TABLE 1
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Table 1. Biochemical interaction between Bowlby’s mother-infant tie and Freudian drives.

Affective Neuroscience

The neuropsychologist Jaak Panksepp hypothesized (i.e., the so-called “opioid hypothesis”) that simultaneous releases of brain opioids in two interacting individuals are responsible for the formation of social attachment and corresponding emotions (Panksepp et al., 1978, 1980). In Panksepp (1992) introduced four biological brain based action system (expectancy, fear, rage and panic) and in 1998 he (Panksepp, 1998) assumes that our consciousness does come in subcortical regions of the brain, in innate, basal emotional systems. Panksepp (Panksepp, 1998, 2018; Panksepp and Biven, 2012; Solms and Panksepp, 2012) classifies seven different types of motivations that can evoke special behaviors, e.g., seeking for rewards/resources/sexual partners, lust, caring and affection, loss and panic, rage, fear and play. Special subcortical regions of the brain are involved with the processing to the corresponding emotions, which are classified as so-called Command Systems (labeled SEEKING, RAGE, FEAR, LUST, CARE, PANIC and PLAY)12. The SEEKING system is of particular significance for the up-dated theory of Freudian motivational drives in this context because it refers to general positive motivations (Wright and Panksepp, 2012). The satisfaction of a Freudian drive can release via intermediary 5-hydroxytryptamine endogenous opioids (such as β-endorphin) which are known to evoke euphoric mental states (vide supra).

Panksepp and Watt noted that the organization of emotions is much more complex than only addressing typical brain areas of Command Systems. They stated that “the pressures of evolution” stamped phylogenetic “imprints”, i.e., layered anatomical structures (so-called nested hierarchies) that controlled brain functionality via top-down interactions and bottom-up ones of two neighboring layers (Panksepp and Watt, 2011, p. 387) introduced a nomenclature for the functioning of these imprints that explains emotions on primary-process (arise from activation of subcortical areas), on secondary process (arise from Pavlovian and instrumental learning principles), and tertiary process brain activities (arise from neocortical interactions with paralimbic and limbic structures).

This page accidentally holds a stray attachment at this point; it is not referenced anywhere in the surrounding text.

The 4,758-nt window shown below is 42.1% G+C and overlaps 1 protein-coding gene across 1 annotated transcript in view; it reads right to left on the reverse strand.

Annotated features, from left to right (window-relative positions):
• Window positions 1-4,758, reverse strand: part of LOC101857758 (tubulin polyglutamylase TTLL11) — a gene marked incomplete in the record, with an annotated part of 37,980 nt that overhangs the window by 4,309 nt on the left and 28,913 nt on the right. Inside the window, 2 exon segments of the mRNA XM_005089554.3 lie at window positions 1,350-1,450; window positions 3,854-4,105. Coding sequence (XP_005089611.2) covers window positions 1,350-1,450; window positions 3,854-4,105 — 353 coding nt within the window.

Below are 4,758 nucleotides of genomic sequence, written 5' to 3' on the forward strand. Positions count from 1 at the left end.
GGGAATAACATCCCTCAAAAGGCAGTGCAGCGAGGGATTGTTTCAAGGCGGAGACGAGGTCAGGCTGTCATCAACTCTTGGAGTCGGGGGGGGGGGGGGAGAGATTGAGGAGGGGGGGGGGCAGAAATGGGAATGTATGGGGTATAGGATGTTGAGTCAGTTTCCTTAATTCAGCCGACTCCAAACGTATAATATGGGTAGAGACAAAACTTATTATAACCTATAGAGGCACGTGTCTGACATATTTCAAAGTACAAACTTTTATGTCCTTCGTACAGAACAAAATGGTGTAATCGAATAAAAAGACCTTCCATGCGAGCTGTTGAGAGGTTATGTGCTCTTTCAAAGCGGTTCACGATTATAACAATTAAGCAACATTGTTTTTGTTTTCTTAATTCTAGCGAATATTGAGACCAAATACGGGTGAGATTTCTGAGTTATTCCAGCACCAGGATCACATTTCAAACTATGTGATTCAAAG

The authors are somewhat ambivalent to this concept. On the one hand, all imperative motor factors have targets in key regions of the Command Systems (esp. in brain areas of the SEEKING System) and can modulate all Command Systems in either a direct or an indirect manner (Kirsch, 2019). Because of such an addressing and the possibility of bottom-up interactions, the framework of Affective Neuroscience seems to explain conclusively the neurophysiological effects of Freudian drives to induce even tertiary process brain activities. On the other hand, authorities of Affective Neuroscience stated that Command Systems are activated by mechanisms that are incompatible with Freud’s perspective. Panksepp had been followed the view that homeostatic drives, in principle a metabolic deficit that is predicted to operate as a regulatory imbalance, can serve as inputs for the SEEKING system (Panksepp, 1998; Panksepp and Biven, 2012; Wright and Panksepp, 2012). The term homeostasis describes the regulation of an internal state (Berridge, 2004) and was introduced in 1925 by Cannon (1932) who picked –up the suggestion of Bernard (1849) (vide supra). Noticeably, homeostatic drive constructs were mainly used by behavioral oriented scientists (Berridge, 2004) but not respected by Freud (vide supra). The homeostasis construct, in the case of Affective Neuroscience the so-called need-detector mechanism (Panksepp, 1998; Solms, 2019), requires one (or more) central mechanism(s) in order to detect and counteract the metabolic deficit (Berridge, 2004). In Mayer’s (1958) glucostatic hypothesis postulated that plasma glucose levels are sensed by glucose receptors in the (lateral) hypothalamus. Solms and Turnbull seized Mayer’s suggestion for the need-detector mechanism construct: “There is a range of need-detector mechanisms in the hypothalamusThey are not entirely specific, but the important issue is that these hypothalamic systems generate “needs”, and these “needs” activate the SEEKING systemDifferent hypothalamic regions switch these detector systems on (they act like “accelerators”) and off (acting like “brakes”)Conversely, lesions to the “accelerator” system create an almost total loss of interest in food. Anorexia follows rapidly, although the animal will occasionally nibble-just enough to remain alive.” (Solms and Turnbull, 2002, ch. 4). Thus, it is predicted that the first signal for the onset of a drive is generated in a special area of the brain in contrast to Freud’s perspective of launching motivational drives (vide supra). Because of this incompatibility of the need-detector mechanism construct, we need to use hormone-controlled drives for inputs of the Command Systems in order to be compatible with Freud’s perspective.